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Interactive: The 50 Largest Ports in the World

Interactive: The 50 Largest Ports in the World | Educated | Scoop.it
Investigate for yourself the mechanisms of global trade

Via Seth Dixon
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L.Long's curator insight, February 16, 1:26 AM

Global networks

HG Académie de Rennes's curator insight, April 17, 1:00 PM

Ressource numérique interactive mêlant planisphère, routes maritimes, graphiques de l'activité portuaire et vues aériennes des plus grands ports du monde et de leur aménagement notamment pour la conteneurisation du commerce maritime. Une ressource tout à fait exploitable en 4e bien qu'étant en anglais (très peu de texte). On pensera aussi à la classe de terminale et aux DNL anglais.

Vincent Lahondère's curator insight, April 28, 10:57 AM

Un excellent site très utile lorsque l'on traite de la mondialisation


Pour aller plus loin

    - Site de l'Isemar (une mine)

    - Des statistiques très utiles

    - Les grands ports d'Asie orientale (conférence d'Yves Boquet, FIG, 2009)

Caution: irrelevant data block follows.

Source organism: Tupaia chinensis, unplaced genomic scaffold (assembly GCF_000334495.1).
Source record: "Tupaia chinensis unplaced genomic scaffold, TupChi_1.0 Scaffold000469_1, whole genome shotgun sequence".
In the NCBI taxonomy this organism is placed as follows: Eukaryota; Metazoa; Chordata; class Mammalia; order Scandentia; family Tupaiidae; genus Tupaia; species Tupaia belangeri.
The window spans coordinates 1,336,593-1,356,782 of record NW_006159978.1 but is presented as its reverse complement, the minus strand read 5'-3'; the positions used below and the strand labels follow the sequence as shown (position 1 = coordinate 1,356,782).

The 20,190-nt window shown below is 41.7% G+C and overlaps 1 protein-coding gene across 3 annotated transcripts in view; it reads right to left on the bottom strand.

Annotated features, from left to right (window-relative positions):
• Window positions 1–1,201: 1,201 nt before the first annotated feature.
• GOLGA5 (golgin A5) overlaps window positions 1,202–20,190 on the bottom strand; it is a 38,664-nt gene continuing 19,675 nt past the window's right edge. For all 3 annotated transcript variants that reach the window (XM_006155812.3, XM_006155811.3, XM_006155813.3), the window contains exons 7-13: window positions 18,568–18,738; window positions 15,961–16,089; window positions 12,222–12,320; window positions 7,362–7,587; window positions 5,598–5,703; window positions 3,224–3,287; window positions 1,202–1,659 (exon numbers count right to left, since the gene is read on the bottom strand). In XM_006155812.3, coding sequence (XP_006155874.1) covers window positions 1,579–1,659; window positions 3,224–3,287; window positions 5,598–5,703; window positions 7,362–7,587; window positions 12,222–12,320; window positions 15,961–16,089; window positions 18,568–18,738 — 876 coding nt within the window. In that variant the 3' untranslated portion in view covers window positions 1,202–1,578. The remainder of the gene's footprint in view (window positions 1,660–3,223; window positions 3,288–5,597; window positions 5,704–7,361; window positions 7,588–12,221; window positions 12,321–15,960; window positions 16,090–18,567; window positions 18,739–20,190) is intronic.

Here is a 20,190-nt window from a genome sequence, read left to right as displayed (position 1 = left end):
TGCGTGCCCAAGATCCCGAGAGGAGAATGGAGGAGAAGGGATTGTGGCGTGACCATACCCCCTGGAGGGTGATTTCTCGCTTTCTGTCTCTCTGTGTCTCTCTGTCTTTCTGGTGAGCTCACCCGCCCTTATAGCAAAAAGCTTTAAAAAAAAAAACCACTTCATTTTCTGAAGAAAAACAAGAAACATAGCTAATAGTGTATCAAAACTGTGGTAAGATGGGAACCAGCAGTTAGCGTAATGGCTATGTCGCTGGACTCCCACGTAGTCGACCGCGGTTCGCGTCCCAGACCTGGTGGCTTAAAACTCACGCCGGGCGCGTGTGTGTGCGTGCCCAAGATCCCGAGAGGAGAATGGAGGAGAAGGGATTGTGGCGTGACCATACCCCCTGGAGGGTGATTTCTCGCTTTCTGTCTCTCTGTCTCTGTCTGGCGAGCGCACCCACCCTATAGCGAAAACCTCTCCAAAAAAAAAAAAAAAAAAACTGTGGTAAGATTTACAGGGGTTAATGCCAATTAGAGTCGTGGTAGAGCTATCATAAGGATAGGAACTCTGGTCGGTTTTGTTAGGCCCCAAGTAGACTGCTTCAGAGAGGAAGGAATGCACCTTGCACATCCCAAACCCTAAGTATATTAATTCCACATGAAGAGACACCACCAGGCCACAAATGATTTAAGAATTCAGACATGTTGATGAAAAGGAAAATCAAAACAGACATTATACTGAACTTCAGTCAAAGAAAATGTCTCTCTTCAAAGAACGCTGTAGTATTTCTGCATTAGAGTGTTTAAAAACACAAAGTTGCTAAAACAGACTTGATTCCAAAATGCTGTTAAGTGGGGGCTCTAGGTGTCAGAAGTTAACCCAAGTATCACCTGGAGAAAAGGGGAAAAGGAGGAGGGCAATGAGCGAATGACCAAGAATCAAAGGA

- Conférence de Jacques Charlier : compte-rendu (conférence FIG 2013)

    - Le conteneur, une histoire de la mondialisation


FIG : Festival International de Géographie de Saint-Dié-des-Vosges


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Where Does Your Water Come From?

Where Does Your Water Come From? | Educated | Scoop.it

This interactive map documents where 443 million people around the world get there water (although the United States data is by far the most extensive).  Most people can't answer this question.  A recent poll by The Nature Conservancy discoverd that 77% of Americans (not on private well water) don't know where their water comes from, they just drink it.  This link has videos, infographics and suggestions to promote cleaner water.  This is also a fabulous example of an embedded map using ArcGIS Online to share geospatial data with a wider audience.  

 

Tags: GIS, water, fluvial, environment, ESRI, pollution, development, consumption, resources, mapping, environment depend, cartography, geospatial. 


Via Seth Dixon
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Nic Hardisty's comment, October 15, 2012 6:01 AM
I was definitely unaware of where my drinking water came from. This is nice, user-friendly map... Hopefully it gets updated regularly, as it will be interesting to see how these sources change over time.
Bonnie Bracey Sutton's curator insight, July 1, 2013 12:55 PM

water is a resource we all depend on. Some of my best studies were on local Chesapeake Bay issues.